In Class with Professor José Angel Araguz from Suffolk University
A primary mission of Frontier is to provide high quality resources and practical help for serious poets—so we’ve been reaching out to poetry professors to help give clarity to this strange journey and stranger craft. This month, we got the chance to hear from José Angel Araguz, Assistant Professor of English at Suffolk University.
Who were your early influences/role models (if any) in terms of teaching creative writing?
José Angel Araguz: Novelist and poet, Chuck Wachtel, comes immediately to mind. He was the first model I had of a teacher of writing rather than just a writer who teaches. He had a deft way of making complex things accessible to young writers and also emphasized how much teaching is performance, a dynamic conversation and building experience. Conceptually, I read Paulo Freire’s Pedagogy of the Oppressed early on. Not creative writing, but his breakdown of the “banking” method of traditional teaching and his emphasis of more communal discourse has always stayed with me. I’m currently reading bell hooks’ essays on teaching. I’m realizing as I answer this that more than strict creative writing influence, my pedagogy might stem and be influenced by things outside of creative writing. CW is such an intimate and personal endeavor, yet placing it in the social context of the classroom places us—educator and students—in the position to have some nuanced and dynamic conversations that honor the intersections such a context brings together.
What is the most common piece of writing advice you find yourself giving your students?
Watch your heart and, to a lesser extent, your wallet. Your heart in that, as much as it sounds cliché, it is important to make time for your writing, to dive into it and be faithful about your obsessions and curiosities, to make sure you keep doing it for the love of writing. No one can teach you how to be more you, on or off the page. If you don’t write it, it won’t get written; and if you don’t believe in it, it’ll get hard for others to believe in it. These abstract ideas play out on a practical front in terms of publishing, that every submission is an act of faith in your own writing, a way of honoring your efforts, and that your self-worth shouldn’t be measured by any consequent acceptance or rejection. Similarly, your wallet in that at least once a year I have a student who has heard the advice that contests are a way to make a name for yourself. I say, save your money and instead build community. Throw away your “top tier journal” minded framework, which is capitalistic and enforces a toxic hierarchical approach, and instead send work out to dream journals and journals whose work you’d like to see hang out with your own.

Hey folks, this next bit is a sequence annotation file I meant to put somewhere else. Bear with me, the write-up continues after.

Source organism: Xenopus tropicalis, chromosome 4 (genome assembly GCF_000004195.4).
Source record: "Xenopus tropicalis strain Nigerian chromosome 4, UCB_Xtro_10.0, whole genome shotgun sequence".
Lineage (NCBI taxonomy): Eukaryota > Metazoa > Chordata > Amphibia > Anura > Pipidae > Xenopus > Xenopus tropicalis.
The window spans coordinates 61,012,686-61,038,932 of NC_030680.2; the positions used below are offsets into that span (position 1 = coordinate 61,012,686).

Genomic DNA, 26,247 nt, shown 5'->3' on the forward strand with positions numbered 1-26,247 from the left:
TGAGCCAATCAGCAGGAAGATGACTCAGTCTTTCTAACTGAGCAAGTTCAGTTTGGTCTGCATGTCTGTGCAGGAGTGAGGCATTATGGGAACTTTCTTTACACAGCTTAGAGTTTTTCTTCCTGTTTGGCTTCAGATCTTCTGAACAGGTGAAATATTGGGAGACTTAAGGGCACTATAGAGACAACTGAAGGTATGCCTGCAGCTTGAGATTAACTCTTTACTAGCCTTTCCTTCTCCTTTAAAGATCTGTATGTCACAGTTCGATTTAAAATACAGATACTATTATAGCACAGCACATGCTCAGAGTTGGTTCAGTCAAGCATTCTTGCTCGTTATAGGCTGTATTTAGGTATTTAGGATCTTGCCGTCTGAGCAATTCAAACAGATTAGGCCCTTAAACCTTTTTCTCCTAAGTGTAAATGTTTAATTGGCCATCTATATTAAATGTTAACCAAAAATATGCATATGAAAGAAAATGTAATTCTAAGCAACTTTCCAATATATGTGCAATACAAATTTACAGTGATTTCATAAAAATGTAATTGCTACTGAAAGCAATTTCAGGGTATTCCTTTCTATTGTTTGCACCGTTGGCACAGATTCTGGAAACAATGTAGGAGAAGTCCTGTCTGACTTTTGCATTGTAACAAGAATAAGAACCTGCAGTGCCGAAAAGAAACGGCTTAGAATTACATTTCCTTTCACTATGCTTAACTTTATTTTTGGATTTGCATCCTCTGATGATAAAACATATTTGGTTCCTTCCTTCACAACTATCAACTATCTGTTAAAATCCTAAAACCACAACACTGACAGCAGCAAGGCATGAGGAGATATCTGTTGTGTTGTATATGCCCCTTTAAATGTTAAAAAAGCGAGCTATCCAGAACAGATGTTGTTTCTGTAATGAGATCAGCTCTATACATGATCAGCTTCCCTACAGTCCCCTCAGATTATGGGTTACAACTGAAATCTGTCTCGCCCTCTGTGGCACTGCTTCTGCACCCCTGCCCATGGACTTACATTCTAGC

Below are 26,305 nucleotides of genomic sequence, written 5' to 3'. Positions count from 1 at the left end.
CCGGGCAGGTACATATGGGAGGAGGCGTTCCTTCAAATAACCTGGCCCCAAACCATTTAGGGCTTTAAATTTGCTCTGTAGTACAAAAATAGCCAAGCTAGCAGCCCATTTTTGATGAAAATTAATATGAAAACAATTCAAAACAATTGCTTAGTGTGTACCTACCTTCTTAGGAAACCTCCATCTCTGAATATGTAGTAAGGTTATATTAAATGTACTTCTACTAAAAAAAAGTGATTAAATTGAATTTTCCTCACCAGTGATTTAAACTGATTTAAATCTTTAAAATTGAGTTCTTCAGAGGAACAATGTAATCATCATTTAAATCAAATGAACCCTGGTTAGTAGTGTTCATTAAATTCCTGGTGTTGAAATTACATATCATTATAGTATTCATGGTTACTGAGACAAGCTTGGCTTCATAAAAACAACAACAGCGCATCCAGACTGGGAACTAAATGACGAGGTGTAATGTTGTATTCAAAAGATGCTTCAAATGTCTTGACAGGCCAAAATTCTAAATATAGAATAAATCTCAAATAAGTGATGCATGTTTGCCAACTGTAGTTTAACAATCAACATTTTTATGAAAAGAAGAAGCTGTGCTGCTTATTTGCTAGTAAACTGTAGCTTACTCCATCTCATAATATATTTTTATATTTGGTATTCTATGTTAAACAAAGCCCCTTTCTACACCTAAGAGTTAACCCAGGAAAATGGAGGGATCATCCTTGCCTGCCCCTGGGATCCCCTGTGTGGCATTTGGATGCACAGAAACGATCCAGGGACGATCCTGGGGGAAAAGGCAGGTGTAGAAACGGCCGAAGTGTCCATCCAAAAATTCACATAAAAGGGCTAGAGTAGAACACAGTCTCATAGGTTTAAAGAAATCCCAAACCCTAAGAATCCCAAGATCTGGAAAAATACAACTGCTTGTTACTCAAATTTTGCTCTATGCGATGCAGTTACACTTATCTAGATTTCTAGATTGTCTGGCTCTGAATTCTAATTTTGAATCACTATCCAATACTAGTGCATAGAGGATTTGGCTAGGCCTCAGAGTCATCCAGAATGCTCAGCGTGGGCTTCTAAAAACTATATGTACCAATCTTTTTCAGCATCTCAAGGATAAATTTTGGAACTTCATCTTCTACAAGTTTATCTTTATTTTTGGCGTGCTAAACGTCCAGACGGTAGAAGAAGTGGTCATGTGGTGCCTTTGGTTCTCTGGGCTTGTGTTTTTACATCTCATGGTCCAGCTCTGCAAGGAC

What book of craft/poetry would you recommend to new poets (and why)?
In the Palm of Your Hand: A Poet’s Portable Workshop: a Lively and Illuminating Guide for the Practicing Poet by Steve Kowit is a pretty solid read. It has a wide range of examples and draws from a great number of traditions.
What advice do you have for poets who plan to pursue teaching creative writing at the university level?
Get to know the academic job market and the culture around academia. I had to play a lot of catch up in terms of how toxic and problematic it can be. It’s been rough. Like with my advice on writing, make sure you like to teach. Like, putting together lesson plans and breaking complex things down in order to connect with others. To balance that, talk to others doing what you want to do. See who is up for being a resource. There’s a great program called the MFA App Review (https://mfaappreview.com/) where I’ve done some mentoring. While its focus is to increase access to fully-funded MFA programs and build community among underrepresented writers, I feel like the conversations of such programs allow for some of the dispelling of myths and gatekeeping around academia in general. Also, be prepared to be flexible to pay the bills. For most like myself, it’s a long road to getting to teach creative writing specifically. Be prepared to tutor, copy edit, and also to teach composition and other courses at first. I feel like creative writers can do a lot of cool work in the composition classroom. In teaching composition, I like to approach writing from a perspective of investment and expression and invite students to see the act of writing as something that comes from them and that matters. This, before any rules or MLA business, haha.
What’s the best thing about teaching poetry and creative writing?
The act of facilitating connection, whether through talking about a poem and watching it spark something in a reader or working with someone on a revision, teasing out the vision with them. It’s such a privilege to get to be in that space, that conversation. I always put it in terms of writing a poem being an experience of glimpses, and, as an educator, I’m looking over their shoulder trying to see as well.
José Angel Araguz’s most recent collection is An Empty Pot’s Darkness (Airlie Press). His poetry, creative nonfiction, and book reviews have appeared in Prairie Schooner, Poetry International, The Acentos Review, and Oxidant | Engine among other places. José is an Assistant Professor at Suffolk University where he serves as Editor-in-Chief of Salamander and is also a faculty member of the Solstice Low-Residency MFA Program. His personal website is: www.thefridayinfluence.com.
Jose Hernandez Diaz
Jose Hernandez Diaz is a 2017 NEA Poetry Fellow. He is from Southern California. He is the author of The Fire Eater (Texas Review Press, 2020). His work appears in The American Poetry Review, Boulevard, The Cincinnati Review, Georgia Review, Iowa Review, The Nation, Poetry and in The Best American Nonrequired Reading 2011. Currently, he is an Associate Editor at Frontier and Guest Editor at Palette Poetry.